The latest integration from Meya - Actions on Google

Rachel Pautler
 on February 21, 2018
Google home mini + laptop

Hey, Google! Guess what? Meya just launched an Actions on Google integration!

Google Home and Amazon Echo speakers were a hit this holiday season. The Alexa app for Amazon Echo speakers topped App Store free charts on Christmas day, with Google Home also in the top 10.

To enable your business to take advantage of this channel, Meya is excited to launch an integration for Actions on Google! Your customers can now interact with your cognitive app through both messaging and voice, enabling a new era of user experience.

With the Actions on Google integration, you can build cognitive apps for the Google Assistant. Google Assistant is currently on 400M+ devices, including Google Home smart speakers, phones, cars, TVs, headphones, and wearables. Your smart home and internet of things hardware can also be controlled and accessed through Google Assistant.

More and more consumers are becoming comfortable using their Google Assistant to find answers to their questions, or complete tasks. The interactions are more personal than other channels, providing a unique opportunity to drive engagement.

Google has also made it really easy for consumers to find your cognitive app. They’ve created a directory that anyone can search, making it easy for new users to find your company.


We’ve made it as easy as possible for you to take your existing cognitive apps and add the Actions on Google integration. We’ve added new components, properties and intents that are voice specific, as well as extended the functionality of our framework to enable both text and voice.

There will be some adaptation necessary, but for the most part, you won’t need to change what you’ve already built for text based messaging.

Actions on Google provides a simulator that is very similar to Meya’s built-in test chat. Both can be used to test your cognitive app as you develop.

User experience

For your customers to interact with your cognitive app, it’s as simple as saying “Hey Google, talk to {{insert your cognitive app’s name here}}.”

You can also trigger a specific flow using a keyword phrase or a natural language intent.

Within Meya, you can use Speech Synthesis Markup Language (SSML) to modify the speech of your cognitive app and make it seem more life-like.  Use the speech property in a state to clarify how the bot should pronounce words, acronyms, numbers, and dates, as well as specifying things like emphasis and breath pauses with SSML.

For more information, check out the Actions on Google SSML reference.

Google goes further into voice design principles and methodology in their Actions on Google documentation.

Some important considerations for voice-enabled cognitive applications:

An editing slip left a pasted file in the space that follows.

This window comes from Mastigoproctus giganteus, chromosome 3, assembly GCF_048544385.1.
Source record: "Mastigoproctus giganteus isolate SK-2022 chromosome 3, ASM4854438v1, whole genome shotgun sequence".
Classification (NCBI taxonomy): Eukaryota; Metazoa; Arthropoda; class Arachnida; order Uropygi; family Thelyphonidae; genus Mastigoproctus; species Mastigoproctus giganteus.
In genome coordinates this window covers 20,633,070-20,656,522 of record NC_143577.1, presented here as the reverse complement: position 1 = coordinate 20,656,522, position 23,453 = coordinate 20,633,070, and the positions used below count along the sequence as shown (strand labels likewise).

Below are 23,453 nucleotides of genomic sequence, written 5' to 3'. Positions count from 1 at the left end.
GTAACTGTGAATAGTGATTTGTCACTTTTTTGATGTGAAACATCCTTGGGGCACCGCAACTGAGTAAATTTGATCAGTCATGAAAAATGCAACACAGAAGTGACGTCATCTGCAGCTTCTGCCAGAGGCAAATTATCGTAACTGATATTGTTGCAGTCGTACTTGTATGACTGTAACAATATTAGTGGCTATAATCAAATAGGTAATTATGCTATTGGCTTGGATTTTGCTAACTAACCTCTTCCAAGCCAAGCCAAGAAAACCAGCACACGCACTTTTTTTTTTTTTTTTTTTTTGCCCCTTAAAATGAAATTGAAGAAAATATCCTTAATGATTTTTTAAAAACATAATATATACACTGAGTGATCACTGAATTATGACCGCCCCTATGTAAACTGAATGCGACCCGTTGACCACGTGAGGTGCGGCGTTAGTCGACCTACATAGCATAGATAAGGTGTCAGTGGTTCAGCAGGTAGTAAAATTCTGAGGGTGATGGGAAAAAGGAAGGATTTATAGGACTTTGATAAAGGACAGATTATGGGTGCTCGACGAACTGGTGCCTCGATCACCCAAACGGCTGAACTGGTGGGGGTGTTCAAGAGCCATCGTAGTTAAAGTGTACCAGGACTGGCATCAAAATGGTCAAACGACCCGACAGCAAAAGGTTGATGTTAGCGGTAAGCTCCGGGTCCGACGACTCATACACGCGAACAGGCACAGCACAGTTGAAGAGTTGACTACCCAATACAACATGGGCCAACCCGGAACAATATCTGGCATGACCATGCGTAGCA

1. Voice messaging relies heavily on natural language processing. You’ll need to make some updates if your cognitive app uses cards, buttons or quick replies.
  2. Images, gifs, and video, will understandably not be visible in a voice conversation.
  3. Users are much more likely to try to try things in an unexpected order with voice. You’ll want to add ways for them to do this within your cognitive app.
  4. Google expects a response within 5 seconds before ending the conversation with the user. Longer running components may not be suitable for this integration.
  5. “High” and “hi” sound the same, but have very different meanings. Input biasing can be done through Bot CMS to ensure your cognitive app receives the correct intent.

  1. Within Meya’s Actions on Google integration settings, you can define the message that a user will receive if what they said had no matching intent. By default, this is “I'm sorry, I don't understand”
  2. Your cognitive app will leave the conversation and the user will continue chatting with Google Assistant when the bot does not expect a user response. For example, if a flow contains only a meya.text component, the conversation will end after printing this text. Using the “expect_user_action” property will enable you to keep the conversation open. More info can be found in our support documentation.
  3. Google Assistant prints both text and what is said. By default, you bot will print and say the same thing. This can be modified using the “speech” property.

To help you get started with Actions on Google, we’ve created a simple bot for testing. More information about development for Actions on Google can be found in our support documentation.


Before becoming accessible to the public, you’ll need to publish your cognitive app. This will make it accessible in the Actions on Google directory and allow users to start interacting with your bot.

Publishing your bot will provide you with access to analytics including usage, health and how your bot is doing within the directory. More information about publishing your cognitive app can be found in the Actions on Google documentation.

As consumers demand different ways to interact with your cognitive application, we’ll provide the enabling technology. We’re working with companies to take conversations to the next level. Voice is the first in what will be many innovations to come. Stay tuned!

Our team has described how to get started with our Actions on Google support documentation. If you have a more specific question, don’t hesitate to reach out to!

This integration is available for all accounts on the universal plan. If you're not on our universal plan but are interested in adding this integration to your cognitive app, find some time to speak with our sales team here.

PS: Google has a developer community program where you can get a free t-shirt and google cloud credits if you launch an Actions for Google app by March 31, 2018!

About the author

Rachel Pautler

Helping developers build bots as smart as they are at

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